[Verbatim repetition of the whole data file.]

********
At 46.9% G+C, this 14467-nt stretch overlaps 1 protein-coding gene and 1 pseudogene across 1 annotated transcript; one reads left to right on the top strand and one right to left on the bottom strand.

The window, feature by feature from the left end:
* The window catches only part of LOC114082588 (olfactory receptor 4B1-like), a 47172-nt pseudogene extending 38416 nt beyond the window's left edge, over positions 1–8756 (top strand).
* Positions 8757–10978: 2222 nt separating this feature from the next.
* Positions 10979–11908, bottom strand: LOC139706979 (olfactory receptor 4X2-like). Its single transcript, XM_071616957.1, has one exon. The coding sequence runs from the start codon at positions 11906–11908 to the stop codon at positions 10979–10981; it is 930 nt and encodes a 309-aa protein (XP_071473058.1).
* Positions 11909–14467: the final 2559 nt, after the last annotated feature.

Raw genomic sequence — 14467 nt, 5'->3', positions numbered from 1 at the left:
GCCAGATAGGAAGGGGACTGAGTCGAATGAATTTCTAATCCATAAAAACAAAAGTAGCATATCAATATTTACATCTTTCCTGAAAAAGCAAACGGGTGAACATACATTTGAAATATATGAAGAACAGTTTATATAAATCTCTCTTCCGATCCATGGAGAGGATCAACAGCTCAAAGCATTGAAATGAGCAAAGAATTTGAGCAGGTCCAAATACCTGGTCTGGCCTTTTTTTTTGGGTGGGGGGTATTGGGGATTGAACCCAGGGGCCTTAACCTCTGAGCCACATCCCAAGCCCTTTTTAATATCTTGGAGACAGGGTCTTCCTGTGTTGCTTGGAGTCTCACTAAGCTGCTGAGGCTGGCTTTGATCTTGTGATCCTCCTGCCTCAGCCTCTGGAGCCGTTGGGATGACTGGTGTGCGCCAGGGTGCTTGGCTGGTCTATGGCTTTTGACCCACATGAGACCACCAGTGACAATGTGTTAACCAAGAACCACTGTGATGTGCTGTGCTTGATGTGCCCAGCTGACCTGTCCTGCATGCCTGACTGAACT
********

At 46.9% G+C, this 14467-nt stretch overlaps 1 protein-coding gene and 1 pseudogene across 1 annotated transcript; one reads left to right on the top strand and one right to left on the bottom strand.

The window, feature by feature from the left end:
* The window catches only part of LOC114082588 (olfactory receptor 4B1-like), a 47172-nt pseudogene extending 38416 nt beyond the window's left edge, over positions 1–8756 (top strand).
* Positions 8757–10978: 2222 nt separating this feature from the next.
* Positions 10979–11908, bottom strand: LOC139706979 (olfactory receptor 4X2-like). Its single transcript, XM_071616957.1, has one exon. The coding sequence runs from the start codon at positions 11906–11908 to the stop codon at positions 10979–10981; it is 930 nt and encodes a 309-aa protein (XP_071473058.1).
* Positions 11909–14467: the final 2559 nt, after the last annotated feature.

Raw genomic sequence — 14467 nt, 5'->3', positions numbered from 1 at the left:
GCCAGATAGGAAGGGGACTGAGTCGAATGAATTTCTAATCCATAAAAACAAAAGTAGCATATCAATATTTACATCTTTCCTGAAAAAGCAAACGGGTGAACATACATTTGAAATATATGAAGAACAGTTTATATAAATCTCTCTTCCGATCCATGGAGAGGATCAACAGCTCAAAGCATTGAAATGAGCAAAGAATTTGAGCAGGTCCAAATACCTGGTCTGGCCTTTTTTTTTGGGTGGGGGGTATTGGGGATTGAACCCAGGGGCCTTAACCTCTGAGCCACATCCCAAGCCCTTTTTAATATCTTGGAGACAGGGTCTTCCTGTGTTGCTTGGAGTCTCACTAAGCTGCTGAGGCTGGCTTTGATCTTGTGATCCTCCTGCCTCAGCCTCTGGAGCCGTTGGGATGACTGGTGTGCGCCAGGGTGCTTGGCTGGTCTATGGCTTTTGACCCACATGAGACCACCAGTGACAATGTGTTAACCAAGAACCACTGTGATGTGCTGTGCTTGATGTGCCCAGCTGACCTGTCCTGCATGCCTGACTGAACT